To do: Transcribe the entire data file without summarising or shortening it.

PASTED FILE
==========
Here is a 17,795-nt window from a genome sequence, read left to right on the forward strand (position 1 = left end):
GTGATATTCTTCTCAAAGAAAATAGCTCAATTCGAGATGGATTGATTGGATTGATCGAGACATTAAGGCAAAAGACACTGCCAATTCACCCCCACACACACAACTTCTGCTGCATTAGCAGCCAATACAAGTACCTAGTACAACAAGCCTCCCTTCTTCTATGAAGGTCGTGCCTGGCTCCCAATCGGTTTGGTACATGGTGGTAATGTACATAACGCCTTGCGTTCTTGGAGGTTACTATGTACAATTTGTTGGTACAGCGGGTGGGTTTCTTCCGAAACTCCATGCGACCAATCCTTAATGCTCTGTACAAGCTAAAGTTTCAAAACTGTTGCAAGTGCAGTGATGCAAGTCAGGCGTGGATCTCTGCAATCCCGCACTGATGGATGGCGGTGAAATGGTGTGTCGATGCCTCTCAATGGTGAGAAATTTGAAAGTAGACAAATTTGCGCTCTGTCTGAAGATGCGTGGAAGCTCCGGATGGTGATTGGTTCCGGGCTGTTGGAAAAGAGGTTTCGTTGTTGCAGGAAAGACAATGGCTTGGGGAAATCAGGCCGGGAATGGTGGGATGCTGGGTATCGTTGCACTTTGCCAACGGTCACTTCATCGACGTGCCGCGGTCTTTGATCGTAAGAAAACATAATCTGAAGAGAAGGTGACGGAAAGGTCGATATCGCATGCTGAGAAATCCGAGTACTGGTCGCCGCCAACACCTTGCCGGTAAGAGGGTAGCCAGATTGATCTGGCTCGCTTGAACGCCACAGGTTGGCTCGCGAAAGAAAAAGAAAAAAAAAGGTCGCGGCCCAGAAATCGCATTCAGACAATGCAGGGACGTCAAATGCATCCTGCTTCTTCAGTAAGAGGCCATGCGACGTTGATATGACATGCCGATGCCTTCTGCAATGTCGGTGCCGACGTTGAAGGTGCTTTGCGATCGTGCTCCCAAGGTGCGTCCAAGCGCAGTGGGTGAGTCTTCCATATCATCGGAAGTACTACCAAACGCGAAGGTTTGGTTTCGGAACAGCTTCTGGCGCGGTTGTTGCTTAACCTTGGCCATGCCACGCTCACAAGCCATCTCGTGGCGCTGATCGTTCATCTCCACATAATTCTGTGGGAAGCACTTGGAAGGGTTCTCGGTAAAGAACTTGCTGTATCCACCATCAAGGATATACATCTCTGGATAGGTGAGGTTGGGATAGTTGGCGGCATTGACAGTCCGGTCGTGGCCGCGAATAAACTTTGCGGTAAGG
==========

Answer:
Here is a 17,795-nt window from a genome sequence, read left to right on the forward strand (position 1 = left end):
GTGATATTCTTCTCAAAGAAAATAGCTCAATTCGAGATGGATTGATTGGATTGATCGAGACATTAAGGCAAAAGACACTGCCAATTCACCCCCACACACACAACTTCTGCTGCATTAGCAGCCAATACAAGTACCTAGTACAACAAGCCTCCCTTCTTCTATGAAGGTCGTGCCTGGCTCCCAATCGGTTTGGTACATGGTGGTAATGTACATAACGCCTTGCGTTCTTGGAGGTTACTATGTACAATTTGTTGGTACAGCGGGTGGGTTTCTTCCGAAACTCCATGCGACCAATCCTTAATGCTCTGTACAAGCTAAAGTTTCAAAACTGTTGCAAGTGCAGTGATGCAAGTCAGGCGTGGATCTCTGCAATCCCGCACTGATGGATGGCGGTGAAATGGTGTGTCGATGCCTCTCAATGGTGAGAAATTTGAAAGTAGACAAATTTGCGCTCTGTCTGAAGATGCGTGGAAGCTCCGGATGGTGATTGGTTCCGGGCTGTTGGAAAAGAGGTTTCGTTGTTGCAGGAAAGACAATGGCTTGGGGAAATCAGGCCGGGAATGGTGGGATGCTGGGTATCGTTGCACTTTGCCAACGGTCACTTCATCGACGTGCCGCGGTCTTTGATCGTAAGAAAACATAATCTGAAGAGAAGGTGACGGAAAGGTCGATATCGCATGCTGAGAAATCCGAGTACTGGTCGCCGCCAACACCTTGCCGGTAAGAGGGTAGCCAGATTGATCTGGCTCGCTTGAACGCCACAGGTTGGCTCGCGAAAGAAAAAGAAAAAAAAAGGTCGCGGCCCAGAAATCGCATTCAGACAATGCAGGGACGTCAAATGCATCCTGCTTCTTCAGTAAGAGGCCATGCGACGTTGATATGACATGCCGATGCCTTCTGCAATGTCGGTGCCGACGTTGAAGGTGCTTTGCGATCGTGCTCCCAAGGTGCGTCCAAGCGCAGTGGGTGAGTCTTCCATATCATCGGAAGTACTACCAAACGCGAAGGTTTGGTTTCGGAACAGCTTCTGGCGCGGTTGTTGCTTAACCTTGGCCATGCCACGCTCACAAGCCATCTCGTGGCGCTGATCGTTCATCTCCACATAATTCTGTGGGAAGCACTTGGAAGGGTTCTCGGTAAAGAACTTGCTGTATCCACCATCAAGGATATACATCTCTGGATAGGTGAGGTTGGGATAGTTGGCGGCATTGACAGTCCGGTCGTGGCCGCGAATAAACTTTGCGGTAAGG